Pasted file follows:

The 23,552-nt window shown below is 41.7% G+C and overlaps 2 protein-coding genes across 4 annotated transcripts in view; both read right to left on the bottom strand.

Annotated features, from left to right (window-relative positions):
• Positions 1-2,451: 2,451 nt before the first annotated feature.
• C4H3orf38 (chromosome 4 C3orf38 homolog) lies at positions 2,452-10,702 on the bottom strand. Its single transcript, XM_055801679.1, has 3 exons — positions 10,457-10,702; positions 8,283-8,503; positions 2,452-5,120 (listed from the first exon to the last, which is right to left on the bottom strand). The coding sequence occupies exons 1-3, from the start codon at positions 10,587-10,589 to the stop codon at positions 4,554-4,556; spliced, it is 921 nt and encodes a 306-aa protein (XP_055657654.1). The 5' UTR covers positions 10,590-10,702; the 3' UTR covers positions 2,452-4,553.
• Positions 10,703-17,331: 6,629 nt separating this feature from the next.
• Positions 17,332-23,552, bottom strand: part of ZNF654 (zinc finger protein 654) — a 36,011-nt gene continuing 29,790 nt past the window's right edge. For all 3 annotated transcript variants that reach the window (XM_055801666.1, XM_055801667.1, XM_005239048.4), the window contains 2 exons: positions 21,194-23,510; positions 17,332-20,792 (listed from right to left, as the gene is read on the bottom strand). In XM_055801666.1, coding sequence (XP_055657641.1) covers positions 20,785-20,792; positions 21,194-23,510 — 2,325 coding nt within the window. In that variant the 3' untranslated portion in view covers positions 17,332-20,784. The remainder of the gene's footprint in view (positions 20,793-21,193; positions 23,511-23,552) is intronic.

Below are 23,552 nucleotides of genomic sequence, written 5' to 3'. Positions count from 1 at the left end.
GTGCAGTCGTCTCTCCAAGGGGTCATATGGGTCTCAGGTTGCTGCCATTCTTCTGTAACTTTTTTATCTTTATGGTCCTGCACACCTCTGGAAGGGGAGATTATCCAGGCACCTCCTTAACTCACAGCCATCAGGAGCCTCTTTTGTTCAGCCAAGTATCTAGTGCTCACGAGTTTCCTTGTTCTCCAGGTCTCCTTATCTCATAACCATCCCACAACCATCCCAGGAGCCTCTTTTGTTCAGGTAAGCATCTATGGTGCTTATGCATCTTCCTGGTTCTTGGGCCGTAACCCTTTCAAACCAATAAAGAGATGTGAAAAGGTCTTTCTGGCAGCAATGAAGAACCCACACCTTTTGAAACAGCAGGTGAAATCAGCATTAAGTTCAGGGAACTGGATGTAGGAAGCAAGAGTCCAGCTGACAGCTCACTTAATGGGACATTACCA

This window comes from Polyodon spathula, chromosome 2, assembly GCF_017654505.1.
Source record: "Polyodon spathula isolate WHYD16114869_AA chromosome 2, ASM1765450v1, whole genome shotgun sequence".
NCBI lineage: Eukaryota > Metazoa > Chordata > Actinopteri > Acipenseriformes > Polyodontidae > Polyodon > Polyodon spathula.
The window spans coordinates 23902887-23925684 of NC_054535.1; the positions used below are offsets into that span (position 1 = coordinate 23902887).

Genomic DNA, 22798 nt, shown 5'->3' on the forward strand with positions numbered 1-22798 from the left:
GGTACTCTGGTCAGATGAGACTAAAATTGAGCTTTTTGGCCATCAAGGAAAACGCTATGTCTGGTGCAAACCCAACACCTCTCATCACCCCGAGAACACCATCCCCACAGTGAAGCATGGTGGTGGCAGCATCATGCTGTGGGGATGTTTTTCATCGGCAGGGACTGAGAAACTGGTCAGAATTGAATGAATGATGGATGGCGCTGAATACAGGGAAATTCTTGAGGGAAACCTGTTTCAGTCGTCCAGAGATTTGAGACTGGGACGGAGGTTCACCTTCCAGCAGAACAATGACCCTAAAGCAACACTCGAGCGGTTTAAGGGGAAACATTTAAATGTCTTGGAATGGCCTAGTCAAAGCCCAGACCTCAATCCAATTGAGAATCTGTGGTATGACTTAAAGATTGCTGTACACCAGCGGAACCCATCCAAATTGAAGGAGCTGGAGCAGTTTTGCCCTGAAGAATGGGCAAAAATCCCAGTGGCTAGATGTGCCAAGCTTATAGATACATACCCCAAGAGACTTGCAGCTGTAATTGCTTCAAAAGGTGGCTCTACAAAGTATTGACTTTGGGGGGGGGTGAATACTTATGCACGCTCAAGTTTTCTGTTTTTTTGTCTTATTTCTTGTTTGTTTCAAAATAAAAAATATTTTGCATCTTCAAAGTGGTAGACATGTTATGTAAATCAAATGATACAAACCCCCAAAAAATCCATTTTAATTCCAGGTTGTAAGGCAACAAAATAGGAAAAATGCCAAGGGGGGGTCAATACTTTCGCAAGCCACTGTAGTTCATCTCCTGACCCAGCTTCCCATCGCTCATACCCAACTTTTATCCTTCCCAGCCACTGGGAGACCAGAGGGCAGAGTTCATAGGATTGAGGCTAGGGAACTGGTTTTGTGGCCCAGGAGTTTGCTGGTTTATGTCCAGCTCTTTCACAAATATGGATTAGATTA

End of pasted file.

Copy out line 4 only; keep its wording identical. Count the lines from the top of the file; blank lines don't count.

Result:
• C4H3orf38 (chromosome 4 C3orf38 homolog) lies at positions 2,452-10,702 on the bottom strand. Its single transcript, XM_055801679.1, has 3 exons — positions 10,457-10,702; positions 8,283-8,503; positions 2,452-5,120 (listed from the first exon to the last, which is right to left on the bottom strand). The coding sequence occupies exons 1-3, from the start codon at positions 10,587-10,589 to the stop codon at positions 4,554-4,556; spliced, it is 921 nt and encodes a 306-aa protein (XP_055657654.1). The 5' UTR covers positions 10,590-10,702; the 3' UTR covers positions 2,452-4,553.